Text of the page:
Reflecting the Griffon
A comment that friend Scott Dinsmore shared sparked a memory of something about the Church, connecting with others, and an alternative to "is this all there is?" ways of relating in a hall of mirrors.
The world is filled with people trying to connect with something transcendent, but usually in rather earthly ways with their eyes leveled on other human beings. René Girard's mimetic theory all too well delineates the ways that humans interacting with humans, sans authentic transcendence, degrades into rivalry, resentment and -- well -- basically the worst parts of human behavior.
I share at length an excerpt from a tape series by Gil Bailie (The Cornerstone Forum) that speaks to an alternative to this human dilemma:
At the top of the purgatorial mountain, Christ comes out -- Christ is manifested in this poem, in this pageant -- as the Griffon, the figure that is part lion, part eagle. The Griffon represents for Dante the two natures of Christ, the divine and human nature of Christ. So the Griffon stands there as Christ in Dante’s poem, and Dante is led by the four cardinal virtues -- justice, prudence, temperance, and fortitude -- to the Griffon. And this is what Dante says, “They led me to the Griffon. Behind him Beatrice waited. And when I stood at the Griffon’s breast, they said in unison, ‘Look deep. Look well. However your eyes may smart, we have led you now before those emeralds from which Love shot his arrows through your heart.’” In other words, the transfigured Beatrice. You could almost say the risen Beatrice; the transfiguration of the Beatrice he had known in his youth. They say to him look there! They are performing the same function for Dante that the Serpent performed for Eve in the Garden. They are directing his attention, his desire, toward Beatrice. And what does he see? Dante says, “A thousand burning passions, every one hotter than any flame held my eyes fixed on the lucent eyes she held fixed on the Griffon.” So she’s not looking at him, she’s looking at Christ. And Dante says, “Like sunlight in the glass, the twofold creature shone from the deep reflection in her eye.” So he looked into her eyes and he saw the reflection as in a mirror of Christ. And I think that’s exactly it.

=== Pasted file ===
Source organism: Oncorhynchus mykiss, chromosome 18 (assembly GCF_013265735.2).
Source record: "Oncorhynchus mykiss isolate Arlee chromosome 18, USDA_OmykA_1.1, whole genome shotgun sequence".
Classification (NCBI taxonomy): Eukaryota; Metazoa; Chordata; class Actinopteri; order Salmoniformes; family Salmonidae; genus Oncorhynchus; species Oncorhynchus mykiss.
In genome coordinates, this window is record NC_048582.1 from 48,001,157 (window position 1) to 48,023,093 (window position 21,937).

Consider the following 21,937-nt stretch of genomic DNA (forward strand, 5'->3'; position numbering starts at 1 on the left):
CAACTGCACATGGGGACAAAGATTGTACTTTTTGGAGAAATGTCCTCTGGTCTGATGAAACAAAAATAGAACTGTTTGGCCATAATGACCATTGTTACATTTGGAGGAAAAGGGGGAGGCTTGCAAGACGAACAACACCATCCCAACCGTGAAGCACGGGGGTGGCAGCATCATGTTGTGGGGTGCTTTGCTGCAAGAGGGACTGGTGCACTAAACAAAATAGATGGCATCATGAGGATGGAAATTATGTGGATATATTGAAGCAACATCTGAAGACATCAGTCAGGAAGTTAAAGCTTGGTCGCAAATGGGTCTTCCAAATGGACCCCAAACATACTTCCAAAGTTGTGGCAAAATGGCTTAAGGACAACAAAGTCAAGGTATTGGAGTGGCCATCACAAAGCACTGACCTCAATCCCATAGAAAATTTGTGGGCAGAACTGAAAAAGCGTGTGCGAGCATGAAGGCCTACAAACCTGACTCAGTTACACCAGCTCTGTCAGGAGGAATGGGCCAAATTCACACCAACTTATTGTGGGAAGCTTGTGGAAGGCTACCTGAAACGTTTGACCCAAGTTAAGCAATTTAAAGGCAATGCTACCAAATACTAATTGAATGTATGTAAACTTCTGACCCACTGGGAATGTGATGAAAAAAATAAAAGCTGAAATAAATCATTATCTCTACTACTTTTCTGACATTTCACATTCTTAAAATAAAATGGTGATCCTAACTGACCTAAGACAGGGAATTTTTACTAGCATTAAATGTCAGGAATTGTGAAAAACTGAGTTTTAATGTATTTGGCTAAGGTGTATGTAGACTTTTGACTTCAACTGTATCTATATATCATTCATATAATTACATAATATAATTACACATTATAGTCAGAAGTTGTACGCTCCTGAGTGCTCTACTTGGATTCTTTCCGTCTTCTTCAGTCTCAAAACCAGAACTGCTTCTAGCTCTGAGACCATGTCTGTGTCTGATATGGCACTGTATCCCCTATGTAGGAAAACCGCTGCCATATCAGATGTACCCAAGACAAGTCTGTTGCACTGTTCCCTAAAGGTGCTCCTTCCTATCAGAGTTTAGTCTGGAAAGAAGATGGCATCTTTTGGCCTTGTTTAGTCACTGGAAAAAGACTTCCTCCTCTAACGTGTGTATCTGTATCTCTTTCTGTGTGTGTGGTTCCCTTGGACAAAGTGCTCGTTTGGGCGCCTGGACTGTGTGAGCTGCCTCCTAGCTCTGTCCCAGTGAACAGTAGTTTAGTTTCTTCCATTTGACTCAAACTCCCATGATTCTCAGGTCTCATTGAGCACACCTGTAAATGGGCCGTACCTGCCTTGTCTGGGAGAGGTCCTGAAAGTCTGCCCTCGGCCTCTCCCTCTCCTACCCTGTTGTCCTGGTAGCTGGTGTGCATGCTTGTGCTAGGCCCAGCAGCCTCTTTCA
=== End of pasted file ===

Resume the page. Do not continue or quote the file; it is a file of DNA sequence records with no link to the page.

How do we get out of this mess? The same way we got in.
We see. We look. We see another whose desire is not “horizontal”, so to speak. Whose glance is looking at something above the horizon. We see somebody like that and we think, “Wait a minute.” It feels like somebody is calling us Home.
You go about your everyday life and all the little mimetic entanglements, you know, that we’re all involved in (“How’m I doing?” etc.). And every once in a while, you come somebody and you notice that their glance is above the “horizon-line”. They seem to be going through life looking at Something Else. And when you notice that, it is like being called Home. You think, “They’re onto something.” And then you notice, if you find out more about them (like you read the life of Teresa of Avilla and you find out how she was influenced by and was an influence on John of the Cross) and you see that, “My goodness! this thing is the Communion of Saints, isn’t it? We ‘do it for each other, don’t we?’”
We catch each other in this moment when our glance, when we’re looking at Christ, to use the Dantean metaphor. And at that moment, we start to come up out of this ‘soup’ we’re in. I’m not doing this justice, but I think there’s something quite symmetrical with the Genesis story of the Fall in Dante’s story of Redemption. Both have to do with mimetic desire. And we can’t get out of “this” except (by) the same way we got in it.
We don’t want to be ‘caught’ looking at one whose eyes are looking at Christ, because that seems pretty passé. Yet on the other hand, we don’t want to be caught with blood on our hands. So we don’t want just completely embrace the Adam, Eve, Cain syndrome ... (Bailie concludes by alluding to Virginia Woolf's novel, The Waves.)
So, of the three, I would suggest Dante’s.
The Church offers in the Real Presence of Christ -- body, blood, soul and divinity -- the One Who is worthy of our adoration, worship and "connectedness".
The closer we come to the Word made Flesh (John 1:14), the closer we come to one another in right relation. Far closer than in the sad, debased and often brutal ways of the sarx, (flesh) as St Paul warns.
The Massketeers attest to this in our lives and with our lives. Cheers!